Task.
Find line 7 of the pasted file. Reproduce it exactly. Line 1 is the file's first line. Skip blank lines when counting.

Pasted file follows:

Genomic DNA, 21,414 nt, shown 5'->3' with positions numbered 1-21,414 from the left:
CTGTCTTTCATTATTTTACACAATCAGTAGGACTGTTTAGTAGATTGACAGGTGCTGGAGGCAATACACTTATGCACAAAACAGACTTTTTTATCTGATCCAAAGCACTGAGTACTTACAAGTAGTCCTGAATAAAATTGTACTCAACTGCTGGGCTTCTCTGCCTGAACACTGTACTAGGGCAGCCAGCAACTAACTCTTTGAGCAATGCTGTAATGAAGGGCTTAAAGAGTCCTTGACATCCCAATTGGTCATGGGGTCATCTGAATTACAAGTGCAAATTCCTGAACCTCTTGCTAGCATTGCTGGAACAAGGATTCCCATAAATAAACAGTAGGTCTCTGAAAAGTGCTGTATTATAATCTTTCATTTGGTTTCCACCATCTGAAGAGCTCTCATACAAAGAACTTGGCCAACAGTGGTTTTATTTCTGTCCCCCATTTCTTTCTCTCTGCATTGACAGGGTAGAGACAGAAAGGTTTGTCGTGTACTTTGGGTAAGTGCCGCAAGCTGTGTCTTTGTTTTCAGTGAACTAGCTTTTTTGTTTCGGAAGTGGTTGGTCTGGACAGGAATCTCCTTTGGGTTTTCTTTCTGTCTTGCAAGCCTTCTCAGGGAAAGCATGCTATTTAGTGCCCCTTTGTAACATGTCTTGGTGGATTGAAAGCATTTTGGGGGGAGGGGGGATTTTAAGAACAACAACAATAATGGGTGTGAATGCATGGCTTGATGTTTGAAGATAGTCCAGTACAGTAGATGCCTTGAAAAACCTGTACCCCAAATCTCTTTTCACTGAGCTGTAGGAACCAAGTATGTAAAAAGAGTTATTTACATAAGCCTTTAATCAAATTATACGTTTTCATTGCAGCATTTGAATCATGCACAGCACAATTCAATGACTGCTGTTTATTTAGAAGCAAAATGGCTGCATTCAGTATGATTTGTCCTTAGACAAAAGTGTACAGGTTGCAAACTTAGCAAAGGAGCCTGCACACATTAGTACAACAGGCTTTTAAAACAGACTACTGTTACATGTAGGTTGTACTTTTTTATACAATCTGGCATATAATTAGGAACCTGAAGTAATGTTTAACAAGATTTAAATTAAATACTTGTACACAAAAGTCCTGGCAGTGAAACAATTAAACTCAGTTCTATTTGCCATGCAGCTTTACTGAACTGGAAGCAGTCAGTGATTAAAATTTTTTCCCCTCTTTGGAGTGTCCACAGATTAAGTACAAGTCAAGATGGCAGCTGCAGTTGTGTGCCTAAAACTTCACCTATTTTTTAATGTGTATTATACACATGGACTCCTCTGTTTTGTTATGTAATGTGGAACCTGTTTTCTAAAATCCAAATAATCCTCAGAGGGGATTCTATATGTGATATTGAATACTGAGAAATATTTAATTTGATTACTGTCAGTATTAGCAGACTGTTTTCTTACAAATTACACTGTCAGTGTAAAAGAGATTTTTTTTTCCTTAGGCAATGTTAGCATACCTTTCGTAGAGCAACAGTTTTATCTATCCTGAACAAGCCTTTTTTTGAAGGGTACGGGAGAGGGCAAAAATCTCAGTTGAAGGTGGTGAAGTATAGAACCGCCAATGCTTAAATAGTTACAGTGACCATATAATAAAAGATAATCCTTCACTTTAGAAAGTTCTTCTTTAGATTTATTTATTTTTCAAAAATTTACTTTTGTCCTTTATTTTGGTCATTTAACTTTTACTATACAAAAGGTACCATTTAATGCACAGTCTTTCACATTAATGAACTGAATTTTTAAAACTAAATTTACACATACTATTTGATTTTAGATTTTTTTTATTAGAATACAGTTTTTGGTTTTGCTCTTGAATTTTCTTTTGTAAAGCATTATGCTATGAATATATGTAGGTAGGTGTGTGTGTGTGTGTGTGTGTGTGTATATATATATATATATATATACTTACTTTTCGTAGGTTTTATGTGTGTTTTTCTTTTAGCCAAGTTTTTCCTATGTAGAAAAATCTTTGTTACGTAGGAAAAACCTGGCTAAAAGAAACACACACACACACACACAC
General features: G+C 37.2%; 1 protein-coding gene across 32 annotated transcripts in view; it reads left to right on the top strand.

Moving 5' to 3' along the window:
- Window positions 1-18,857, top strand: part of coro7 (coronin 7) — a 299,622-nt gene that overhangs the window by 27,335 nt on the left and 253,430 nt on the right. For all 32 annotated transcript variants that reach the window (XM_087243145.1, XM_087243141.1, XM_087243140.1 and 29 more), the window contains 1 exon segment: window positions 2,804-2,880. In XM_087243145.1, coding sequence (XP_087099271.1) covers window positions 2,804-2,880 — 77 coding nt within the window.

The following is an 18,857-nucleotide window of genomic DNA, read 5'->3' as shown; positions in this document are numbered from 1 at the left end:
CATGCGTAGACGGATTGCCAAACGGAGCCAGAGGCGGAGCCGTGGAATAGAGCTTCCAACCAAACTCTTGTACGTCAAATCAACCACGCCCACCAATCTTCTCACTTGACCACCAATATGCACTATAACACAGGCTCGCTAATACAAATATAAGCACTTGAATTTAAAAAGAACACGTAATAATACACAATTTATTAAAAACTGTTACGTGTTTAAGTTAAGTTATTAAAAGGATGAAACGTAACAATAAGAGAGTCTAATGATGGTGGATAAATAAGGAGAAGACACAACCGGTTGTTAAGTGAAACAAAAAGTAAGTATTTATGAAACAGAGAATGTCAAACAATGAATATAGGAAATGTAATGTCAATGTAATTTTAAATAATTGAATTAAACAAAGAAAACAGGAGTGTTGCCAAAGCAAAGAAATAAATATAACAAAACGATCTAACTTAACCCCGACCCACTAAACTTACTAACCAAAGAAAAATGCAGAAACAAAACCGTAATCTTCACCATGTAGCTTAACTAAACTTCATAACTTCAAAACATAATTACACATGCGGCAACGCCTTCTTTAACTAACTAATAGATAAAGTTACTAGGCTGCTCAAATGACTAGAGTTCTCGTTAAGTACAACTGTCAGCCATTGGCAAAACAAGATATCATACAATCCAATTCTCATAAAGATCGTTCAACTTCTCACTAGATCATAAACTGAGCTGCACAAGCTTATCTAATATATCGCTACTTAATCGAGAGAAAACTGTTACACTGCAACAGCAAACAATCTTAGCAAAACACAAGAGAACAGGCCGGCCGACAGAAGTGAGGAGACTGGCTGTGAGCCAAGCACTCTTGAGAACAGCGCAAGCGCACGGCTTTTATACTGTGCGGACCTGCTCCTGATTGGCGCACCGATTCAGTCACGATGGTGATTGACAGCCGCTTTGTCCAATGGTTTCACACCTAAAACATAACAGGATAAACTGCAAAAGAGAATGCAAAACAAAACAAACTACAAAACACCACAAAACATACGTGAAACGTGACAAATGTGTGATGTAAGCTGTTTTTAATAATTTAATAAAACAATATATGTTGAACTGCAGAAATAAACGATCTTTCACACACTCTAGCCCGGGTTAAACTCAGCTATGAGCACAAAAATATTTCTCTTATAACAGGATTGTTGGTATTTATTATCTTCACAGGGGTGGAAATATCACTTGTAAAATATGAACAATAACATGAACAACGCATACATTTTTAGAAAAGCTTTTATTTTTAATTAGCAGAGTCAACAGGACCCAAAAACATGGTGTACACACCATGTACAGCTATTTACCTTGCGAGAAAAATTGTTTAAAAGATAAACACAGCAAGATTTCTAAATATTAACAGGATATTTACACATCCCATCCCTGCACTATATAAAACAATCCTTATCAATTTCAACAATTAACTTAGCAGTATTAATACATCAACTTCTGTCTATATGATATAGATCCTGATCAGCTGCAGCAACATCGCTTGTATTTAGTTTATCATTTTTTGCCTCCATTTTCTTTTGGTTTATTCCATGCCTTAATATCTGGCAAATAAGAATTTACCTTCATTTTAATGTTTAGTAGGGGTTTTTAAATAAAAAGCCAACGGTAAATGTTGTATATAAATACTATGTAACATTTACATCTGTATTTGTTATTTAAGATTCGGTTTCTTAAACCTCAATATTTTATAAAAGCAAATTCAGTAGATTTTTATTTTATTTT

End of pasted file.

CATGCGTAGACGGATTGCCAAACGGAGCCAGAGGCGGAGCCGTGGAATAGAGCTTCCAACCAAACTCTTGTACGTCAAATCAACCACGCCCACCAATCTTCTCACTTGACCACCAATATGCACTATAACACAGGCTCGCTAATACAAATATAAGCACTTGAATTTAAAAAGAACACGTAATAATACACAATTTATTAAAAACTGTTACGTGTTTAAGTTAAGTTATTAAAAGGATGAAACGTAACAATAAGAGAGTCTAATGATGGTGGATAAATAAGGAGAAGACACAACCGGTTGTTAAGTGAAACAAAAAGTAAGTATTTATGAAACAGAGAATGTCAAACAATGAATATAGGAAATGTAATGTCAATGTAATTTTAAATAATTGAATTAAACAAAGAAAACAGGAGTGTTGCCAAAGCAAAGAAATAAATATAACAAAACGATCTAACTTAACCCCGACCCACTAAACTTACTAACCAAAGAAAAATGCAGAAACAAAACCGTAATCTTCACCATGTAGCTTAACTAAACTTCATAACTTCAAAACATAATTACACATGCGGCAACGCCTTCTTTAACTAACTAATAGATAAAGTTACTAGGCTGCTCAAATGACTAGAGTTCTCGTTAAGTACAACTGTCAGCCATTGGCAAAACAAGATATCATACAATCCAATTCTCATAAAGATCGTTCAACTTCTCACTAGATCATAAACTGAGCTGCACAAGCTTATCTAATATATCGCTACTTAATCGAGAGAAAACTGTTACACTGCAACAGCAAACAATCTTAGCAAAACACAAGAGAACAGGCCGGCCGACAGAAGTGAGGAGACTGGCTGTGAGCCAAGCACTCTTGAGAACAGCGCAAGCGCACGGCTTTTATACTGTGCGGACCTGCTCCTGATTGGCGCACCGATTCAGTCACGATGGTGATTGACAGCCGCTTTGTCCAATGGTTTCACACCTAAAACATAACAGGATAAACTGCAAAAGAGAATGCAAAACAAAACAAACTACAAAACACCACAAAACATACGTGAAACGTGACAAATGTGTGATGTAAGCTGTTTTTAATAATTTAATAAAACAATATATGTTGAACTGCAGAAATAAACGATCTTTCACACACTCTAGCCCGGGTTAAACTCAGCTATGAGCACAAAAATATTTCTCTTATAACAGGATTGTTGGTATTTATTATCTTCACAGGGGTGGAAATATCACTTGTAAAATATGAACAATAACATGAACAACGCATACATTTTTAGAAAAGCTTTTATTTTTAATTAGCAGAGTCAACAGGACCCAAAAACATGGTGTACACACCATGTACAGCTATTTACCTTGCGAGAAAAATTGTTTAAAAGATAAACACAGCAAGATTTCTAAATATTAACAGGATATTTACACATCCCATCCCTGCACTATATAAAACAATCCTTATCAATTTCAACAATTAACTTAGCAGTATTAATACATCAACTTCTGTCTATATGATATAGATCCTGATCAGCTGCAGCAACATCGCTTGTATTTAGTTTATCATTTTTTGCCTCCATTTTCTTTTGGTTTATTCCATGCCTTAATATCTGGCAAATAAGAATTTACCTTCATTTTAATGTTTAGTAGGGGTTTTTAAATAAAAAGCCAACGGTAAATGTTGTATATAAATACTATGTAACATTTACATCTGTATTTGTTATTTAAGATTCGGTTTCTTAAACCTCAATATTTTATAAAAGCAAATTCAGTAGATTTTTATTTTATTTT